Another lesser known feature of Twitter is its lists. They’re a little hard to find, but if you go to your profile page, select “lists” from the navigation bar below your header photo. This will show you lists that you’re subscribed to—and also lists you’re a member of. If you look to the right-hand side of your screen, you can see a button that reads “Create new list.” At that point, you can add other Twitter users to your list, and anyone who subscribes to your list will see tweets from the members of that list. You can also find other people’s lists (both those they’ve created and those they’re a part of) if you go to the lists section of their profile.

This may all seem a little confusing, but it has some valuable ramifications for online learning. For instance, you could create a list of everyone who’s in your course, and suggest your learners subscribe to it so that they can see each other’s tweets. Or, you could create lists of influential people in your subject area, and suggest your learners subscribe to it to keep up with industry news.

Pinterest

Want your learners to create vision boards for certain course concepts? Brainstorm for ideas? Save inspirational ideas for a project? Pinterest is just the way to do it.

The idea behind Pinterest is that users can create “boards” around a theme, and then “pin” ideas or images that are relevant. So if you have a Pinterest board dedicated to a course, or to particular themes within your course, your learners can review your board and choose items to pin to their own.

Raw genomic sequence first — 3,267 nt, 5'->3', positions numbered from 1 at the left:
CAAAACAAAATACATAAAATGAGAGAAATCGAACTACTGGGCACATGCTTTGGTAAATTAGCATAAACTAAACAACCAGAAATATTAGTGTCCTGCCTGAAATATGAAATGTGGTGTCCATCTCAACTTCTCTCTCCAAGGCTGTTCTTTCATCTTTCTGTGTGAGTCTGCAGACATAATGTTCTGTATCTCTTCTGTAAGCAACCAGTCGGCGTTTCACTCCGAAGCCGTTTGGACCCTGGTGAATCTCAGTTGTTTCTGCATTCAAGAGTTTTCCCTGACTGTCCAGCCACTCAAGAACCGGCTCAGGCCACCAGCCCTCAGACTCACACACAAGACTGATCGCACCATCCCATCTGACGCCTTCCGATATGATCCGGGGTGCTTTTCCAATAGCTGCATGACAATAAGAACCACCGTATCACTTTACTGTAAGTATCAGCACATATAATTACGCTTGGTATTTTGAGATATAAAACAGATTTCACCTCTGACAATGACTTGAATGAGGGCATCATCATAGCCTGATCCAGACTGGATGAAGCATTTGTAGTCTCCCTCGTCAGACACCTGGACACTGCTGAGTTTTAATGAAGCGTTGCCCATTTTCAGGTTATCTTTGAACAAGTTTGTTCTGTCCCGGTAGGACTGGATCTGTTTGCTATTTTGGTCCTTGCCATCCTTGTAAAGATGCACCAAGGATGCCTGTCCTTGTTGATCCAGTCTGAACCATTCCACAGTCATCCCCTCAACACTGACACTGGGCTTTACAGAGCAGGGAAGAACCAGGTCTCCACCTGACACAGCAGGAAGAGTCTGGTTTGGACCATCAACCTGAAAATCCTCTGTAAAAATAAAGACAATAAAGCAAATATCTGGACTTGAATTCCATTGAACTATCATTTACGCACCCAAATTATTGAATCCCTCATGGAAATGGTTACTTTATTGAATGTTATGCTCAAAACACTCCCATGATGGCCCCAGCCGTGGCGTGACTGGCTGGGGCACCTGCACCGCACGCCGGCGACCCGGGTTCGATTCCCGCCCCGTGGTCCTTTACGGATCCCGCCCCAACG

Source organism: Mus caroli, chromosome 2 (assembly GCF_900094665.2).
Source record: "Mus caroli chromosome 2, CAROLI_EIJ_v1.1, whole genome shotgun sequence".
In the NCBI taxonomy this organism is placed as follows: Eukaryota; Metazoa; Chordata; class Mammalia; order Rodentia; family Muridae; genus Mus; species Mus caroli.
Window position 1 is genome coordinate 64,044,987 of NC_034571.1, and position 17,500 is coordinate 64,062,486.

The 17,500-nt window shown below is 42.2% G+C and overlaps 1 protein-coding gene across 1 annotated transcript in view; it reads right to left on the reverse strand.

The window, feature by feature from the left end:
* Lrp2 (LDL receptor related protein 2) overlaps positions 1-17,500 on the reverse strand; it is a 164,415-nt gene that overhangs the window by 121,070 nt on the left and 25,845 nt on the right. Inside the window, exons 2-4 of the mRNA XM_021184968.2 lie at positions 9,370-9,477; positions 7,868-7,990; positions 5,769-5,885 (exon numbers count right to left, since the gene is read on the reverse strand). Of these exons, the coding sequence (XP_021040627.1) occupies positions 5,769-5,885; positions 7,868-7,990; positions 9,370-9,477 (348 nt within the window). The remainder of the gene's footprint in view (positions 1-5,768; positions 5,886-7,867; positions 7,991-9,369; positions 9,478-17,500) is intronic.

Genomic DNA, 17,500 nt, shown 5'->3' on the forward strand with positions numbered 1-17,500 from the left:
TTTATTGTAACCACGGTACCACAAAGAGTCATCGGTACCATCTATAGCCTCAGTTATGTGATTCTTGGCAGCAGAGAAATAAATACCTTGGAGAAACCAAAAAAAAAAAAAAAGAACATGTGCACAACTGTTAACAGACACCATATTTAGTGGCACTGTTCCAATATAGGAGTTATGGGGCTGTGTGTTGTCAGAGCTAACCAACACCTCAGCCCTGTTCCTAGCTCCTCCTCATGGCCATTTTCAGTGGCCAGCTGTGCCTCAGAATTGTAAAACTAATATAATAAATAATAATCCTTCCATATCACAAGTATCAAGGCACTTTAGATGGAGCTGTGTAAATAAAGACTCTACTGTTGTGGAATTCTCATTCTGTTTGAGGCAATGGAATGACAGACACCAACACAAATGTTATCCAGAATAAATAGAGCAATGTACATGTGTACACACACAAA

As an example, if you’re teaching a graphic design course for websites, you might spend one module talking about visual hierarchy (using headers, fonts and other design elements to direct a visitor’s attention), and create a Pinterest board showing examples of websites that use good hierarchy in their design. You might have another module on web typography, and have a board dedicated to good examples of web fonts. Meanwhile, one of your learners could create a board titled “Landing page design,” and use pins from both your visual hierarchy and typography board as inspiration.

Instagram

Image-based and with a newsfeed more tailored to user interests, Instagram can be an odd choice for educators. Your learners can follow you, but they’ll mostly see your posts in a stream of everyone else they follow. And while they can like and comment on your posts, sharing those posts on Instagram—to individuals or to groups—is a little more clunky than on other platforms.

Still, there are effective ways to incorporate Instagram into an online course. If your learners are learning some kind of craft, Instagram is an easy way to share pictures of their progress. Or they can use it to share course-related images that they’ve spotted from their daily lives. (E.g., examples of economics at work, or of effective advertising.)

You don’t need social media to run an effective online course.

Social media is becoming an increasingly popular medium for online educators. But, if the above options see overwhelming (and they might), remember that you don’t have to use any of them. Or if you do want to use them, they don’t have to be a core part of your course.

Social media works best as a compliment to your course—a way to connect with your learners outside the pre-developed aspects of your course. These interactions help learners stay engaged, and provide another avenue of contact with you. But there’s no need to force them into your course if they don’t make sense, or if you don’t want to manage another communication platform.

Author

Laura is a marketing specialist with experience presenting at WordPress events in Ann Arbor and Vienna. She speaks Russian and German and holds a double MA (Hons) in History and Russian Studies from the University of Edinburgh.